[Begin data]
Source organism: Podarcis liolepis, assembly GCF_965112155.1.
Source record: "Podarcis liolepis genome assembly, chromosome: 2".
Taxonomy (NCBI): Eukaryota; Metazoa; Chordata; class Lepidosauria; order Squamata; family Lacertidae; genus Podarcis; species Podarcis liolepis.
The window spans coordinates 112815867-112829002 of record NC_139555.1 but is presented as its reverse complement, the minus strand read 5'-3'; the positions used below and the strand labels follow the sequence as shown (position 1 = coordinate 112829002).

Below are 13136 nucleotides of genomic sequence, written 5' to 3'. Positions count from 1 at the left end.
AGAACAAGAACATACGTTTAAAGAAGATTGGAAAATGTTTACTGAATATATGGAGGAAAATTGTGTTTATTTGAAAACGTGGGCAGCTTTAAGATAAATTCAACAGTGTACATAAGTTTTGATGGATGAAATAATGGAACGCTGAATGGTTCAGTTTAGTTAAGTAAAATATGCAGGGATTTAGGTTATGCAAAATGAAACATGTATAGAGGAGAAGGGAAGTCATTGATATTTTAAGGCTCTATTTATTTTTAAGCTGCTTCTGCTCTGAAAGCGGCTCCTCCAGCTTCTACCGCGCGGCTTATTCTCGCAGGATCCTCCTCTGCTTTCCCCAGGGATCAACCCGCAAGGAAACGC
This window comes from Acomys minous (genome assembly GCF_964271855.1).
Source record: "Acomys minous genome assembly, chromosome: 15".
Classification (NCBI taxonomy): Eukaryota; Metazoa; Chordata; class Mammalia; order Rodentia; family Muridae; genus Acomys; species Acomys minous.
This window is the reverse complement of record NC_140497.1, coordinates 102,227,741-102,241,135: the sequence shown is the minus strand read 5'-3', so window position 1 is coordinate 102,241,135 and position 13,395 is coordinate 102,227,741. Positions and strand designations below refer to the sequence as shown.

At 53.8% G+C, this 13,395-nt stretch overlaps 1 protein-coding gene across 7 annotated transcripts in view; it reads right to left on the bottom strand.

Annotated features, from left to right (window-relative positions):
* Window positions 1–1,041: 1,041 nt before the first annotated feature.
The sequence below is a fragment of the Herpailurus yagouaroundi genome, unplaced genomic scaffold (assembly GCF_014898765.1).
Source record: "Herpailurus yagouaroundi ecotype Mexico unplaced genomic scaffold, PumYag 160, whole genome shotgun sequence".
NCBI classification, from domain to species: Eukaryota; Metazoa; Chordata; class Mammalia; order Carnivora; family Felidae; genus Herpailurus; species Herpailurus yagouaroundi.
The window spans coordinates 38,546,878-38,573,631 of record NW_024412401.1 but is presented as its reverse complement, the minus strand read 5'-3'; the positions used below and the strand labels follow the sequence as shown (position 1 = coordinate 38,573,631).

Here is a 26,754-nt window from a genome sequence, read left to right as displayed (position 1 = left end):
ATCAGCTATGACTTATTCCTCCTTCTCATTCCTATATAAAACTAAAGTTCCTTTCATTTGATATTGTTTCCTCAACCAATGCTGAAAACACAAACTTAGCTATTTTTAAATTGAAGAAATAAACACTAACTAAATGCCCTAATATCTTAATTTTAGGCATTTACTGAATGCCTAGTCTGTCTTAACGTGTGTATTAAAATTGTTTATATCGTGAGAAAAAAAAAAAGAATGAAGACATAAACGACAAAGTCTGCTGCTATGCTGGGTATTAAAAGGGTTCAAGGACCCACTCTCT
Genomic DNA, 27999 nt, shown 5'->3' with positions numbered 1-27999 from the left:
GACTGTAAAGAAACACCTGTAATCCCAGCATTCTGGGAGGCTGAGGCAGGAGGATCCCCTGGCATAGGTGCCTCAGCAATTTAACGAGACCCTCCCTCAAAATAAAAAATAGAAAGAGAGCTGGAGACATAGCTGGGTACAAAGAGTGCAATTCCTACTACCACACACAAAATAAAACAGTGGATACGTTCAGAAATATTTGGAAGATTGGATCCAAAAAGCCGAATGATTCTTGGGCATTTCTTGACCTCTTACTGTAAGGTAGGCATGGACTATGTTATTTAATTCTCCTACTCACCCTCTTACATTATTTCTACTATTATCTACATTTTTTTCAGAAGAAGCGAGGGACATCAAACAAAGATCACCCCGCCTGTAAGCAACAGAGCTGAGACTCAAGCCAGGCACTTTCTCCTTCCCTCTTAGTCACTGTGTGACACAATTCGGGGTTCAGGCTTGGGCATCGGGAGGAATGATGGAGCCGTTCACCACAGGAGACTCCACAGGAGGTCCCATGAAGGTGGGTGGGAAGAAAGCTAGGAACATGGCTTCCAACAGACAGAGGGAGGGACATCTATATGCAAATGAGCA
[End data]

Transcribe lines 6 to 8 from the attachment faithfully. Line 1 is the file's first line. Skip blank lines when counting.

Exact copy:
AGAACAAGAACATACGTTTAAAGAAGATTGGAAAATGTTTACTGAATATATGGAGGAAAATTGTGTTTATTTGAAAACGTGGGCAGCTTTAAGATAAATTCAACAGTGTACATAAGTTTTGATGGATGAAATAATGGAACGCTGAATGGTTCAGTTTAGTTAAGTAAAATATGCAGGGATTTAGGTTATGCAAAATGAAACATGTATAGAGGAGAAGGGAAGTCATTGATATTTTAAGGCTCTATTTATTTTTAAGCTGCTTCTGCTCTGAAAGCGGCTCCTCCAGCTTCTACCGCGCGGCTTATTCTCGCAGGATCCTCCTCTGCTTTCCCCAGGGATCAACCCGCAAGGAAACGC
This window comes from Acomys minous (genome assembly GCF_964271855.1).
Source record: "Acomys minous genome assembly, chromosome: 15".